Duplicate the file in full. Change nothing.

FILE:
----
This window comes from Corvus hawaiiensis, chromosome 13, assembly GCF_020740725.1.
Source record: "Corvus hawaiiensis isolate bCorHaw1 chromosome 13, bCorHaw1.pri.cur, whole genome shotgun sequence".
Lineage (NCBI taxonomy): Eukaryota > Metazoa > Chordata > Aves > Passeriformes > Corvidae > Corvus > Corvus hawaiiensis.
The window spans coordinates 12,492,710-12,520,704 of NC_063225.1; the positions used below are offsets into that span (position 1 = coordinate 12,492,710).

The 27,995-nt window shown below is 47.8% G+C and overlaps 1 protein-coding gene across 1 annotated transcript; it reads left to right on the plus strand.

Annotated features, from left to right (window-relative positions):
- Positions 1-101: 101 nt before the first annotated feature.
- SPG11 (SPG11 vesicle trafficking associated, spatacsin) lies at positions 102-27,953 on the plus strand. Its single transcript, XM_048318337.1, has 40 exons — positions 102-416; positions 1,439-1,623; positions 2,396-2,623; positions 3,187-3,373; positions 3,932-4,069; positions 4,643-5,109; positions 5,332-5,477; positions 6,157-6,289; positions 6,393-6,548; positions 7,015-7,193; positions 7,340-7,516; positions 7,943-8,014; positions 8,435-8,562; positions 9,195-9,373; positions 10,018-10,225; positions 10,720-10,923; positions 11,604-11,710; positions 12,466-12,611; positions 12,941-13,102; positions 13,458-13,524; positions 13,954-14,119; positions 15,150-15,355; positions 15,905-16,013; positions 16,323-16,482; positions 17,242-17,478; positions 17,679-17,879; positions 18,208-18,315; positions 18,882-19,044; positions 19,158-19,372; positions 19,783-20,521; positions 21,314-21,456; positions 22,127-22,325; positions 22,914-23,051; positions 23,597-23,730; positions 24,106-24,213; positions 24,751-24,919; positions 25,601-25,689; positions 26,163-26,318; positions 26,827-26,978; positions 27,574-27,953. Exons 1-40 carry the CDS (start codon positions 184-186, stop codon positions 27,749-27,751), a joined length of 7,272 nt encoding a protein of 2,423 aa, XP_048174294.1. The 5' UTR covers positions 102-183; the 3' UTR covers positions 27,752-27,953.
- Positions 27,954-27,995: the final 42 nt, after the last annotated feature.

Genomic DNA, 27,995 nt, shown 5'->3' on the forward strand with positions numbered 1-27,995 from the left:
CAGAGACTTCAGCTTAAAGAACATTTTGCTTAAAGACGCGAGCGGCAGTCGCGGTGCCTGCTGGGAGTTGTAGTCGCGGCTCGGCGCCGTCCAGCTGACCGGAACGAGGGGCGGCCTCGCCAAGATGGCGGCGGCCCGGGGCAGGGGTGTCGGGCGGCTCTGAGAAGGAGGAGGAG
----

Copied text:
This window comes from Corvus hawaiiensis, chromosome 13, assembly GCF_020740725.1.
Source record: "Corvus hawaiiensis isolate bCorHaw1 chromosome 13, bCorHaw1.pri.cur, whole genome shotgun sequence".
Lineage (NCBI taxonomy): Eukaryota > Metazoa > Chordata > Aves > Passeriformes > Corvidae > Corvus > Corvus hawaiiensis.
The window spans coordinates 12,492,710-12,520,704 of NC_063225.1; the positions used below are offsets into that span (position 1 = coordinate 12,492,710).

The 27,995-nt window shown below is 47.8% G+C and overlaps 1 protein-coding gene across 1 annotated transcript; it reads left to right on the plus strand.

Annotated features, from left to right (window-relative positions):
- Positions 1-101: 101 nt before the first annotated feature.
- SPG11 (SPG11 vesicle trafficking associated, spatacsin) lies at positions 102-27,953 on the plus strand. Its single transcript, XM_048318337.1, has 40 exons — positions 102-416; positions 1,439-1,623; positions 2,396-2,623; positions 3,187-3,373; positions 3,932-4,069; positions 4,643-5,109; positions 5,332-5,477; positions 6,157-6,289; positions 6,393-6,548; positions 7,015-7,193; positions 7,340-7,516; positions 7,943-8,014; positions 8,435-8,562; positions 9,195-9,373; positions 10,018-10,225; positions 10,720-10,923; positions 11,604-11,710; positions 12,466-12,611; positions 12,941-13,102; positions 13,458-13,524; positions 13,954-14,119; positions 15,150-15,355; positions 15,905-16,013; positions 16,323-16,482; positions 17,242-17,478; positions 17,679-17,879; positions 18,208-18,315; positions 18,882-19,044; positions 19,158-19,372; positions 19,783-20,521; positions 21,314-21,456; positions 22,127-22,325; positions 22,914-23,051; positions 23,597-23,730; positions 24,106-24,213; positions 24,751-24,919; positions 25,601-25,689; positions 26,163-26,318; positions 26,827-26,978; positions 27,574-27,953. Exons 1-40 carry the CDS (start codon positions 184-186, stop codon positions 27,749-27,751), a joined length of 7,272 nt encoding a protein of 2,423 aa, XP_048174294.1. The 5' UTR covers positions 102-183; the 3' UTR covers positions 27,752-27,953.
- Positions 27,954-27,995: the final 42 nt, after the last annotated feature.

Genomic DNA, 27,995 nt, shown 5'->3' on the forward strand with positions numbered 1-27,995 from the left:
CAGAGACTTCAGCTTAAAGAACATTTTGCTTAAAGACGCGAGCGGCAGTCGCGGTGCCTGCTGGGAGTTGTAGTCGCGGCTCGGCGCCGTCCAGCTGACCGGAACGAGGGGCGGCCTCGCCAAGATGGCGGCGGCCCGGGGCAGGGGTGTCGGGCGGCTCTGAGAAGGAGGAGGAG